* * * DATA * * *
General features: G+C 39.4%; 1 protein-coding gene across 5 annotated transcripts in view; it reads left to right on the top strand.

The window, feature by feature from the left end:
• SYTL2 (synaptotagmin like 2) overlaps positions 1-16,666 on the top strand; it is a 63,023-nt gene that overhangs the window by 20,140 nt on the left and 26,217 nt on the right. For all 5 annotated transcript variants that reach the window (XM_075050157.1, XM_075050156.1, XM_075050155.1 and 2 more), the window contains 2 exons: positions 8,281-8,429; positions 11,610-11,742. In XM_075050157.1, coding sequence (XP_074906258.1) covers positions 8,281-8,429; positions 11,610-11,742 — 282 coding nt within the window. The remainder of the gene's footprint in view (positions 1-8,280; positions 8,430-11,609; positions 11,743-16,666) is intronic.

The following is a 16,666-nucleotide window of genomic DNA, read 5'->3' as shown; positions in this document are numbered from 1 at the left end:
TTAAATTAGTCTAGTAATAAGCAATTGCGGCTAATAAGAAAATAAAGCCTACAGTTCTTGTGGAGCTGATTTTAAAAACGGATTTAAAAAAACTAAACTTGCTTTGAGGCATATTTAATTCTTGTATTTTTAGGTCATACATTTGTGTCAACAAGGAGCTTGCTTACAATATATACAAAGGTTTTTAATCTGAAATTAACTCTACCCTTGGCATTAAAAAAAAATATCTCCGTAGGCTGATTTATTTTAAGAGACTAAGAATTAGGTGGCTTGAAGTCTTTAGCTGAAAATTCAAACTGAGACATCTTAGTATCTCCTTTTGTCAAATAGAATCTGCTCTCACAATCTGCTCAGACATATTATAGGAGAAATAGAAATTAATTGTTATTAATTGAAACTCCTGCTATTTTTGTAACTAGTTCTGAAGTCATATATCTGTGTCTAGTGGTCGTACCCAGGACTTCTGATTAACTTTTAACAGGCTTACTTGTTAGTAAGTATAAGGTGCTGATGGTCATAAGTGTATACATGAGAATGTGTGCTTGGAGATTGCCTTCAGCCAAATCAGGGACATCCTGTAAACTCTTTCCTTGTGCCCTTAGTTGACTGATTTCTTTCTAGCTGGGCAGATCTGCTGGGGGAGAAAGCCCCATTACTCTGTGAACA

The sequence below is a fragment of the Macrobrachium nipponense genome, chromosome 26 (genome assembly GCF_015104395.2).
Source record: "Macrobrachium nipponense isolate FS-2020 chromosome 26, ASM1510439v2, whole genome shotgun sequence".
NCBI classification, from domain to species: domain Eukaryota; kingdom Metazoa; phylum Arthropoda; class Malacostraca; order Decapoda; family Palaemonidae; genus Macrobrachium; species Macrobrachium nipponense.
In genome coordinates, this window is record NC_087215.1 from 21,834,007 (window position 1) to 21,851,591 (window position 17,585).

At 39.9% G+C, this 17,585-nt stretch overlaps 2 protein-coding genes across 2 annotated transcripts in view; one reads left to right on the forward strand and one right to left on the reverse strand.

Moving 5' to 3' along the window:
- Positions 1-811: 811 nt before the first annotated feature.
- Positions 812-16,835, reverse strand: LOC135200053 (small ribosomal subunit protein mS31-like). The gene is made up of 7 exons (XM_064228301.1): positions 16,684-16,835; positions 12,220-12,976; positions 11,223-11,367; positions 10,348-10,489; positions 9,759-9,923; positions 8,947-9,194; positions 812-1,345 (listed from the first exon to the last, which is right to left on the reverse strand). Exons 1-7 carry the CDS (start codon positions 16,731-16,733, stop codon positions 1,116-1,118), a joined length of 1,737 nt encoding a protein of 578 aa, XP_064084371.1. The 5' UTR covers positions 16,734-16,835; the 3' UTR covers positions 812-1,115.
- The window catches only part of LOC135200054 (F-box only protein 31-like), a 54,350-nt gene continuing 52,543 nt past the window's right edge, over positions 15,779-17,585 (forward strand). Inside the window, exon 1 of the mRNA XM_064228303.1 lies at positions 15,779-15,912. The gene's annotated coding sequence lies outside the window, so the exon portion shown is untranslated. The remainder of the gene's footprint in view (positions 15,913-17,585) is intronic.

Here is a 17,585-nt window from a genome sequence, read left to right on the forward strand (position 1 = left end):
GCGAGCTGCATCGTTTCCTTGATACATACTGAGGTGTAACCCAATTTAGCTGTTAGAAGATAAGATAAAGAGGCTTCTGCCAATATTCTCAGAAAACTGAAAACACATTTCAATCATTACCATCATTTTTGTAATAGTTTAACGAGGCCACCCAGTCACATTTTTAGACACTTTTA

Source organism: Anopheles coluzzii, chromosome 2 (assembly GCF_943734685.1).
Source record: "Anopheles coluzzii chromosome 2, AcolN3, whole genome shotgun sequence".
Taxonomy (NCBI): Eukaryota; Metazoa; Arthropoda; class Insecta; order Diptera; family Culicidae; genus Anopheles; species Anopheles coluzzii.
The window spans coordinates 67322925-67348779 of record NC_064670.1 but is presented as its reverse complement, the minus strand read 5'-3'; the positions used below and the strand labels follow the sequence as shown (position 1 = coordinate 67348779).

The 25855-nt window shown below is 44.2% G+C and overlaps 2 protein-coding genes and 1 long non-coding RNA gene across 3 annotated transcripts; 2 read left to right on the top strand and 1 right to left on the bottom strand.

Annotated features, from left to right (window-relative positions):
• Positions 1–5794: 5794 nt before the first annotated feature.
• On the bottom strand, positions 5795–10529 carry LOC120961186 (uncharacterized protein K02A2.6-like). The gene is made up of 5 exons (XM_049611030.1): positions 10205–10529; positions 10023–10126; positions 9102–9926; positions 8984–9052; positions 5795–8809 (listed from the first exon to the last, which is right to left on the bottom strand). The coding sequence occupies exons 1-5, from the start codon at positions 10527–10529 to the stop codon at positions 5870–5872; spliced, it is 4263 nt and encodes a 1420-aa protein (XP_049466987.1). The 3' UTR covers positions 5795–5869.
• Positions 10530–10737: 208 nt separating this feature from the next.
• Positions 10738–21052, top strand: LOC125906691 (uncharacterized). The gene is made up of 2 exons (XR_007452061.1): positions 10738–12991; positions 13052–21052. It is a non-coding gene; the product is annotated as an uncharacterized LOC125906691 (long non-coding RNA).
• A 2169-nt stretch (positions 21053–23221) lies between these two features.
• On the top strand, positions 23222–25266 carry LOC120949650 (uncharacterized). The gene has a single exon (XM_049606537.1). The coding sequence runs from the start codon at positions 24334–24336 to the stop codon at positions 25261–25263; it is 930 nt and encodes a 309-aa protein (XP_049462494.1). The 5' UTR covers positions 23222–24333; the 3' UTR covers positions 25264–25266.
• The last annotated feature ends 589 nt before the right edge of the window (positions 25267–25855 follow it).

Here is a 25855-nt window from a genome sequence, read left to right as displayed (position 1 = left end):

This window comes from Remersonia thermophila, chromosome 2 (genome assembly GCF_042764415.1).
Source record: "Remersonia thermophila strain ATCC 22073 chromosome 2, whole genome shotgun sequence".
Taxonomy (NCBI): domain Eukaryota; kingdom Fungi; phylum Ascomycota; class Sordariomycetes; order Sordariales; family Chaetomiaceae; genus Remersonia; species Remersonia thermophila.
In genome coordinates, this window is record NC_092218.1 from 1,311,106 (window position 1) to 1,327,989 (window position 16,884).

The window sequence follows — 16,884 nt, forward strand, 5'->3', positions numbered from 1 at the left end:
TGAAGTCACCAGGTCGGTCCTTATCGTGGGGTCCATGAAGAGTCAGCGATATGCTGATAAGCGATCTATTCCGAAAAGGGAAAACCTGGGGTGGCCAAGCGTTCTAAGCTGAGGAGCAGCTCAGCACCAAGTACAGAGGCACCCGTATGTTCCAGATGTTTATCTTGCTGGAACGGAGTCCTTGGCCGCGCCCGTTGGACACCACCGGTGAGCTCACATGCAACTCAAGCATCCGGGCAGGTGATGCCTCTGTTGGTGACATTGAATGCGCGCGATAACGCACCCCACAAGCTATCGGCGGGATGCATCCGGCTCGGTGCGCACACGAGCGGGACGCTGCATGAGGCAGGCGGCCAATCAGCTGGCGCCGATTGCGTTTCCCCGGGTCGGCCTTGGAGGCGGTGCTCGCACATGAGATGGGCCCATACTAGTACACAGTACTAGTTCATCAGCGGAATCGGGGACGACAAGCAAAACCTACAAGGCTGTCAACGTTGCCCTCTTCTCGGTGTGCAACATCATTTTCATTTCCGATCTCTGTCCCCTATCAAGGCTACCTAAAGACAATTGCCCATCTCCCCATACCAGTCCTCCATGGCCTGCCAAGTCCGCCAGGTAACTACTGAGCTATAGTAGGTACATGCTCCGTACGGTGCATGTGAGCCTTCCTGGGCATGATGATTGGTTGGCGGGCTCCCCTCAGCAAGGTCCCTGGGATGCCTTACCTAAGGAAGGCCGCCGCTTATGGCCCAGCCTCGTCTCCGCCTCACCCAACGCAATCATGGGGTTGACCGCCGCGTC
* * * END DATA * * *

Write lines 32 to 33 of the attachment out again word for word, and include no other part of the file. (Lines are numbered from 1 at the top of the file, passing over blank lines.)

Source record: "Remersonia thermophila strain ATCC 22073 chromosome 2, whole genome shotgun sequence".
Taxonomy (NCBI): domain Eukaryota; kingdom Fungi; phylum Ascomycota; class Sordariomycetes; order Sordariales; family Chaetomiaceae; genus Remersonia; species Remersonia thermophila.